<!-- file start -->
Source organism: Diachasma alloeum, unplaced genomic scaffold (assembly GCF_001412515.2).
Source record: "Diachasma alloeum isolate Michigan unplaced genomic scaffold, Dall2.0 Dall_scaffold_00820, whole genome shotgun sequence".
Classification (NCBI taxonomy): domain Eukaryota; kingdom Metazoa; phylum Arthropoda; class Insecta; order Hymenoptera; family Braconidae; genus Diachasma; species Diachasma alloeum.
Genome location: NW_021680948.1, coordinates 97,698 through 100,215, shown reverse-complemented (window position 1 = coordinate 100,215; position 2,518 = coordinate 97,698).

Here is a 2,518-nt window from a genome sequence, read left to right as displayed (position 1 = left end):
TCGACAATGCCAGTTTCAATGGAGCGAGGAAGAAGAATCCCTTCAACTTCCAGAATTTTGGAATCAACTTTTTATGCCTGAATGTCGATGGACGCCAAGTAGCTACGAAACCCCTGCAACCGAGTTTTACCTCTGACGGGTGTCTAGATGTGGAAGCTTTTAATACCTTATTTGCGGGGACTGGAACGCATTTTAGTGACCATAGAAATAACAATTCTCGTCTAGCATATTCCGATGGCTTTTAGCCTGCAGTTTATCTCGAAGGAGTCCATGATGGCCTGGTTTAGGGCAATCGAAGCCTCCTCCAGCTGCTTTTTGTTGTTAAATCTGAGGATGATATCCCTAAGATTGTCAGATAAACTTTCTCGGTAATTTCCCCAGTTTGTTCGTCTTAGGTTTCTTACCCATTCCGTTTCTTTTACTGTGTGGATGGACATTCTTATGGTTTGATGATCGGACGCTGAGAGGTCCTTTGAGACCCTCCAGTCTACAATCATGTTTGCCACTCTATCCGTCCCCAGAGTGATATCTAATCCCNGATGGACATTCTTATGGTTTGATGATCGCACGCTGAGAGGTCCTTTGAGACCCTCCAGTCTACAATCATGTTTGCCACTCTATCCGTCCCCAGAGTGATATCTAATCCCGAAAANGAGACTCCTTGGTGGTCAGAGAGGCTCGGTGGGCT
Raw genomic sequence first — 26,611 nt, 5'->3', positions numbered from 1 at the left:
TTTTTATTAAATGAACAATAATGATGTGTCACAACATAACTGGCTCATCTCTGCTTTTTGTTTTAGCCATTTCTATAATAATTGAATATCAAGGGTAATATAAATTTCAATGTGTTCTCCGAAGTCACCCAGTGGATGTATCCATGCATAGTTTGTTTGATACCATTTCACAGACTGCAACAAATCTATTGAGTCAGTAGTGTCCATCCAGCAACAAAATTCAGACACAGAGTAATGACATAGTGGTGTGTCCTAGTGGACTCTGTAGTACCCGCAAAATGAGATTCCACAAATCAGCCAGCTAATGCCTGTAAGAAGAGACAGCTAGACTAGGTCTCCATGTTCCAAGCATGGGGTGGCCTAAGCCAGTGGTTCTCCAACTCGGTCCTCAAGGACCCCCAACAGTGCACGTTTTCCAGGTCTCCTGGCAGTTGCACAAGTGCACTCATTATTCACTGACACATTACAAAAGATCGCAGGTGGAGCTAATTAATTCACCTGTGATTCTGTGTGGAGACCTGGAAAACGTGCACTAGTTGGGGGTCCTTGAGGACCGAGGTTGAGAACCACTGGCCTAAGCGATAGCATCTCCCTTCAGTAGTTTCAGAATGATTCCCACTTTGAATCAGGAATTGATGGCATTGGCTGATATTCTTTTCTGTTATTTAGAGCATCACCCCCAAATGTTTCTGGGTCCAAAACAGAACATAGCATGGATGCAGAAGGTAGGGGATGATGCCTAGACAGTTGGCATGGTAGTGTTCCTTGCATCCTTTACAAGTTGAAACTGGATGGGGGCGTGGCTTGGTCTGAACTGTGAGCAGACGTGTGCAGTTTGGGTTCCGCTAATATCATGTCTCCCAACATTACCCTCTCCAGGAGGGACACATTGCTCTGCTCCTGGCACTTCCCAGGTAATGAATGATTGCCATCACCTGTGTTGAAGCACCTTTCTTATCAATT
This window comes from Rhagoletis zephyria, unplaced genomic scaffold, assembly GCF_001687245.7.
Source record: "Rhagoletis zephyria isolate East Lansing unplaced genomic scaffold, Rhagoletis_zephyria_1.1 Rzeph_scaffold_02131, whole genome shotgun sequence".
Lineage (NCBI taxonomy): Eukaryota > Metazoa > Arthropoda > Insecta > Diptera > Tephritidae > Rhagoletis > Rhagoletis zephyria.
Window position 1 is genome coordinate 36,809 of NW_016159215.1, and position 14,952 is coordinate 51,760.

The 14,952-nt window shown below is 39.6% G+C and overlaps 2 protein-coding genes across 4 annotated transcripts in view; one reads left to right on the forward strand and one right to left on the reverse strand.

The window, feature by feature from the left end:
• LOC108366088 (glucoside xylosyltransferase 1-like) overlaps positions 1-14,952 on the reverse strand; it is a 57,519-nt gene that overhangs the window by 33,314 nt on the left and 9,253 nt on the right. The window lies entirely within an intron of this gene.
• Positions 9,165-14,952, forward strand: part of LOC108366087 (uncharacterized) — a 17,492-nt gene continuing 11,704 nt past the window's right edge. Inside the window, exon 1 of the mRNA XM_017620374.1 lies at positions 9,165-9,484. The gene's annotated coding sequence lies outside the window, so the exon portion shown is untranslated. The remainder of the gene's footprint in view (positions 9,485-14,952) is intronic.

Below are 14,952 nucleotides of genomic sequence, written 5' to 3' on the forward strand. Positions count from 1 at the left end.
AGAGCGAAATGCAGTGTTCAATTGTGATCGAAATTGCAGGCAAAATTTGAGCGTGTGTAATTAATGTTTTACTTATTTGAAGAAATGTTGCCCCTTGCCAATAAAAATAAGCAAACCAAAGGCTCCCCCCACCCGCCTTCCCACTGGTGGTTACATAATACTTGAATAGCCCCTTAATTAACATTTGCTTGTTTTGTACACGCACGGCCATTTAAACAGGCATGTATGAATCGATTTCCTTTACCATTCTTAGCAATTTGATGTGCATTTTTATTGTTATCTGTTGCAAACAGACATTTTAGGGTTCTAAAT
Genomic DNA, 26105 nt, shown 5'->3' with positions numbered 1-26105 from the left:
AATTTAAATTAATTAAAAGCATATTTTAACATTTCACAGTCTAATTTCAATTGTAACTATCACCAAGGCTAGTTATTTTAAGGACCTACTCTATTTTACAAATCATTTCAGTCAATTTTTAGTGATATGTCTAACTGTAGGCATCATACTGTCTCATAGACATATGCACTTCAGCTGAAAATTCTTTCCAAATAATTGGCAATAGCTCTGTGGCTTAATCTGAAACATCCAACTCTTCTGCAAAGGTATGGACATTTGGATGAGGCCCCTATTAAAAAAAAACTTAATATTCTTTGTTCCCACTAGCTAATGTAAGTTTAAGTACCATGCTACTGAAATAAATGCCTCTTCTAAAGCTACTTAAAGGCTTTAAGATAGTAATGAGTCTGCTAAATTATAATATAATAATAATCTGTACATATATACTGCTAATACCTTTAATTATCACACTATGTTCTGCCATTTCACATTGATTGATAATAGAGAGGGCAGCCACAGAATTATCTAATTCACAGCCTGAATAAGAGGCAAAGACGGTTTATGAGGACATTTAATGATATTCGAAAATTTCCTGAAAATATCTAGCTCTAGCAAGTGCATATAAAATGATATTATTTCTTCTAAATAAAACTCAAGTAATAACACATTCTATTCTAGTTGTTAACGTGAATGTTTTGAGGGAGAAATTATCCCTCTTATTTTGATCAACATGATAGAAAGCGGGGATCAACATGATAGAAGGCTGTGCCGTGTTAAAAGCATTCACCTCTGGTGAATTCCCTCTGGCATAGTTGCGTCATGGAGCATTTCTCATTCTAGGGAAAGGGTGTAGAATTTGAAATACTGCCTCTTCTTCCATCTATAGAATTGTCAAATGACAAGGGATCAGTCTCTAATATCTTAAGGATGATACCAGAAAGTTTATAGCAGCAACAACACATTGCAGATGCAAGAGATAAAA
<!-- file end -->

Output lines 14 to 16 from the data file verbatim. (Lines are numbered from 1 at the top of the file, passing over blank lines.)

The window, feature by feature from the left end:
• LOC108366088 (glucoside xylosyltransferase 1-like) overlaps positions 1-14,952 on the reverse strand; it is a 57,519-nt gene that overhangs the window by 33,314 nt on the left and 9,253 nt on the right. The window lies entirely within an intron of this gene.
• Positions 9,165-14,952, forward strand: part of LOC108366087 (uncharacterized) — a 17,492-nt gene continuing 11,704 nt past the window's right edge. Inside the window, exon 1 of the mRNA XM_017620374.1 lies at positions 9,165-9,484. The gene's annotated coding sequence lies outside the window, so the exon portion shown is untranslated. The remainder of the gene's footprint in view (positions 9,485-14,952) is intronic.